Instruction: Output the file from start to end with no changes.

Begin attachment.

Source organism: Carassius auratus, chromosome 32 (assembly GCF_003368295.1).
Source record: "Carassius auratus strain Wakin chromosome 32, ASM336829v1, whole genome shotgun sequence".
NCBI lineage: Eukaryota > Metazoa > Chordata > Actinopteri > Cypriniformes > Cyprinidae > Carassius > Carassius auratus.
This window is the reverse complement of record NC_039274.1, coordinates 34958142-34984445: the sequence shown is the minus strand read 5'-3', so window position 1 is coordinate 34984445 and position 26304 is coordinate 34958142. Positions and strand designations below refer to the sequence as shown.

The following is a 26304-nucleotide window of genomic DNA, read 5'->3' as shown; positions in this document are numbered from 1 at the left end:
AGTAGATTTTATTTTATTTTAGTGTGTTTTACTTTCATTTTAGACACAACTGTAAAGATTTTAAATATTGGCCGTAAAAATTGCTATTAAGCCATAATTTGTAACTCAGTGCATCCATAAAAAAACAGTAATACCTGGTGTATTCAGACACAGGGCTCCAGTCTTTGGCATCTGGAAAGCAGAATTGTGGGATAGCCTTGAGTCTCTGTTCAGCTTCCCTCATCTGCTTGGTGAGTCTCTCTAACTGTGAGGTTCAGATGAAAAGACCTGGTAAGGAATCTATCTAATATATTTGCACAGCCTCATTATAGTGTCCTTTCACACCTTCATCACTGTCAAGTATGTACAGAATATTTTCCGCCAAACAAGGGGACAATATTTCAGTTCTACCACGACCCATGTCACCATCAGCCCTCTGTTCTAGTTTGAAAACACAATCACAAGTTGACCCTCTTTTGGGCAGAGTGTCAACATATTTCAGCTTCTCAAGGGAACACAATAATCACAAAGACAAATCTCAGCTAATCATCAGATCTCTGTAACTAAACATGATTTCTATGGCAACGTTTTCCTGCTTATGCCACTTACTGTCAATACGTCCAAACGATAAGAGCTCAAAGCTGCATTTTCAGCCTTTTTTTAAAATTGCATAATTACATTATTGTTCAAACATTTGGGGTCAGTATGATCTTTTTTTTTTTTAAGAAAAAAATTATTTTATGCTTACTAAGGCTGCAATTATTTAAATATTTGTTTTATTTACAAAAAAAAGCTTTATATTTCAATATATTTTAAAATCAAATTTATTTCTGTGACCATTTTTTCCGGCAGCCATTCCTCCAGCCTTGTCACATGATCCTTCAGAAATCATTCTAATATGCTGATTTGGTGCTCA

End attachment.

Source organism: Carassius auratus, chromosome 32 (assembly GCF_003368295.1).
Source record: "Carassius auratus strain Wakin chromosome 32, ASM336829v1, whole genome shotgun sequence".
NCBI lineage: Eukaryota > Metazoa > Chordata > Actinopteri > Cypriniformes > Cyprinidae > Carassius > Carassius auratus.
This window is the reverse complement of record NC_039274.1, coordinates 34958142-34984445: the sequence shown is the minus strand read 5'-3', so window position 1 is coordinate 34984445 and position 26304 is coordinate 34958142. Positions and strand designations below refer to the sequence as shown.

The following is a 26304-nucleotide window of genomic DNA, read 5'->3' as shown; positions in this document are numbered from 1 at the left end:
AGTAGATTTTATTTTATTTTAGTGTGTTTTACTTTCATTTTAGACACAACTGTAAAGATTTTAAATATTGGCCGTAAAAATTGCTATTAAGCCATAATTTGTAACTCAGTGCATCCATAAAAAAACAGTAATACCTGGTGTATTCAGACACAGGGCTCCAGTCTTTGGCATCTGGAAAGCAGAATTGTGGGATAGCCTTGAGTCTCTGTTCAGCTTCCCTCATCTGCTTGGTGAGTCTCTCTAACTGTGAGGTTCAGATGAAAAGACCTGGTAAGGAATCTATCTAATATATTTGCACAGCCTCATTATAGTGTCCTTTCACACCTTCATCACTGTCAAGTATGTACAGAATATTTTCCGCCAAACAAGGGGACAATATTTCAGTTCTACCACGACCCATGTCACCATCAGCCCTCTGTTCTAGTTTGAAAACACAATCACAAGTTGACCCTCTTTTGGGCAGAGTGTCAACATATTTCAGCTTCTCAAGGGAACACAATAATCACAAAGACAAATCTCAGCTAATCATCAGATCTCTGTAACTAAACATGATTTCTATGGCAACGTTTTCCTGCTTATGCCACTTACTGTCAATACGTCCAAACGATAAGAGCTCAAAGCTGCATTTTCAGCCTTTTTTTAAAATTGCATAATTACATTATTGTTCAAACATTTGGGGTCAGTATGATCTTTTTTTTTTTTAAGAAAAAAATTATTTTATGCTTACTAAGGCTGCAATTATTTAAATATTTGTTTTATTTACAAAAAAAAGCTTTATATTTCAATATATTTTAAAATCAAATTTATTTCTGTGACCATTTTTTCCGGCAGCCATTCCTCCAGCCTTGTCACATGATCCTTCAGAAATCATTCTAATATGCTGATTTGGTGCTCA